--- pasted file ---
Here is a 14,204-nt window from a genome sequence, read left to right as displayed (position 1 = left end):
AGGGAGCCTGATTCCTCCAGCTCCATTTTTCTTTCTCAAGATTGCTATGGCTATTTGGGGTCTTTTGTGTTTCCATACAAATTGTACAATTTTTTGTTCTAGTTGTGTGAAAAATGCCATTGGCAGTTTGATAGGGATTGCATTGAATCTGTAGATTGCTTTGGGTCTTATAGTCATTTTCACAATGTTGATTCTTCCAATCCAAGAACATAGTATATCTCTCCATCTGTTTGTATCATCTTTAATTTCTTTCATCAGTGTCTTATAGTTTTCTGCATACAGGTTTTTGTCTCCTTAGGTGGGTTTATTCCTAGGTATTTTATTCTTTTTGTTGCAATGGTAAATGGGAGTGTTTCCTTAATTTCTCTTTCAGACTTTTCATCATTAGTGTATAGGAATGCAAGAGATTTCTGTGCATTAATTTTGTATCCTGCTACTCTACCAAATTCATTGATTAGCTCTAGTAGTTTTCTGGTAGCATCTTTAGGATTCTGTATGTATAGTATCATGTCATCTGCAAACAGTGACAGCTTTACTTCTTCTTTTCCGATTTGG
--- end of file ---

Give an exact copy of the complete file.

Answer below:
Here is a 14,204-nt window from a genome sequence, read left to right as displayed (position 1 = left end):
AGGGAGCCTGATTCCTCCAGCTCCATTTTTCTTTCTCAAGATTGCTATGGCTATTTGGGGTCTTTTGTGTTTCCATACAAATTGTACAATTTTTTGTTCTAGTTGTGTGAAAAATGCCATTGGCAGTTTGATAGGGATTGCATTGAATCTGTAGATTGCTTTGGGTCTTATAGTCATTTTCACAATGTTGATTCTTCCAATCCAAGAACATAGTATATCTCTCCATCTGTTTGTATCATCTTTAATTTCTTTCATCAGTGTCTTATAGTTTTCTGCATACAGGTTTTTGTCTCCTTAGGTGGGTTTATTCCTAGGTATTTTATTCTTTTTGTTGCAATGGTAAATGGGAGTGTTTCCTTAATTTCTCTTTCAGACTTTTCATCATTAGTGTATAGGAATGCAAGAGATTTCTGTGCATTAATTTTGTATCCTGCTACTCTACCAAATTCATTGATTAGCTCTAGTAGTTTTCTGGTAGCATCTTTAGGATTCTGTATGTATAGTATCATGTCATCTGCAAACAGTGACAGCTTTACTTCTTCTTTTCCGATTTGG